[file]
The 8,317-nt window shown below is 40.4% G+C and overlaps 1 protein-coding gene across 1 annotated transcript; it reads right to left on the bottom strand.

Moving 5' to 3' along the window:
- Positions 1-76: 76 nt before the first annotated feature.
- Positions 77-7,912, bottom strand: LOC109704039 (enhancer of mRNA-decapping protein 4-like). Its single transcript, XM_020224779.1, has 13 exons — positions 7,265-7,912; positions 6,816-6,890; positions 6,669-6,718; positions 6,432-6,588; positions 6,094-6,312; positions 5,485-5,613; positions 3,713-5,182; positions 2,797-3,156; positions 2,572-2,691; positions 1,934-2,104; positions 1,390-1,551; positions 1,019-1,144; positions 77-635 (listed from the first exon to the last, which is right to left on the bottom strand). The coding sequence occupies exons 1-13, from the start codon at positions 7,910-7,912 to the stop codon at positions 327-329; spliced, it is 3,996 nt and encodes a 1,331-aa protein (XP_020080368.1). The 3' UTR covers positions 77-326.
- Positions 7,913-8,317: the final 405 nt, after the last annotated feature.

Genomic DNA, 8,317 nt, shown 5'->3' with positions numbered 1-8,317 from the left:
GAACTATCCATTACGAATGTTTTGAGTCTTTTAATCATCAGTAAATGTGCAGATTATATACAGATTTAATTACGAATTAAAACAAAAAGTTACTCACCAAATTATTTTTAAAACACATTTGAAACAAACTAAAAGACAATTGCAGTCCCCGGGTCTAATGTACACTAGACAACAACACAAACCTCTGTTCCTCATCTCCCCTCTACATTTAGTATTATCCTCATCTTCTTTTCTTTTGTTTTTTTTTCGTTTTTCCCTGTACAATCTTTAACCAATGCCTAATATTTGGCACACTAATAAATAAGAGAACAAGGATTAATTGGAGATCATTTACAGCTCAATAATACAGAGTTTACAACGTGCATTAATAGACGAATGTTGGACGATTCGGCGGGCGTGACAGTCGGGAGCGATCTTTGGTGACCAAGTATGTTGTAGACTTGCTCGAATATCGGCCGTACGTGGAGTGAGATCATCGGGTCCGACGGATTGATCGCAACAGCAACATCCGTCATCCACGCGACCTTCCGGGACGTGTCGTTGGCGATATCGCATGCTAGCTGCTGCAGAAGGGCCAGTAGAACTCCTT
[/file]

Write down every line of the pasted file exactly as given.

The 8,317-nt window shown below is 40.4% G+C and overlaps 1 protein-coding gene across 1 annotated transcript; it reads right to left on the bottom strand.

Moving 5' to 3' along the window:
- Positions 1-76: 76 nt before the first annotated feature.
- Positions 77-7,912, bottom strand: LOC109704039 (enhancer of mRNA-decapping protein 4-like). Its single transcript, XM_020224779.1, has 13 exons — positions 7,265-7,912; positions 6,816-6,890; positions 6,669-6,718; positions 6,432-6,588; positions 6,094-6,312; positions 5,485-5,613; positions 3,713-5,182; positions 2,797-3,156; positions 2,572-2,691; positions 1,934-2,104; positions 1,390-1,551; positions 1,019-1,144; positions 77-635 (listed from the first exon to the last, which is right to left on the bottom strand). The coding sequence occupies exons 1-13, from the start codon at positions 7,910-7,912 to the stop codon at positions 327-329; spliced, it is 3,996 nt and encodes a 1,331-aa protein (XP_020080368.1). The 3' UTR covers positions 77-326.
- Positions 7,913-8,317: the final 405 nt, after the last annotated feature.

Genomic DNA, 8,317 nt, shown 5'->3' with positions numbered 1-8,317 from the left:
GAACTATCCATTACGAATGTTTTGAGTCTTTTAATCATCAGTAAATGTGCAGATTATATACAGATTTAATTACGAATTAAAACAAAAAGTTACTCACCAAATTATTTTTAAAACACATTTGAAACAAACTAAAAGACAATTGCAGTCCCCGGGTCTAATGTACACTAGACAACAACACAAACCTCTGTTCCTCATCTCCCCTCTACATTTAGTATTATCCTCATCTTCTTTTCTTTTGTTTTTTTTTCGTTTTTCCCTGTACAATCTTTAACCAATGCCTAATATTTGGCACACTAATAAATAAGAGAACAAGGATTAATTGGAGATCATTTACAGCTCAATAATACAGAGTTTACAACGTGCATTAATAGACGAATGTTGGACGATTCGGCGGGCGTGACAGTCGGGAGCGATCTTTGGTGACCAAGTATGTTGTAGACTTGCTCGAATATCGGCCGTACGTGGAGTGAGATCATCGGGTCCGACGGATTGATCGCAACAGCAACATCCGTCATCCACGCGACCTTCCGGGACGTGTCGTTGGCGATATCGCATGCTAGCTGCTGCAGAAGGGCCAGTAGAACTCCTT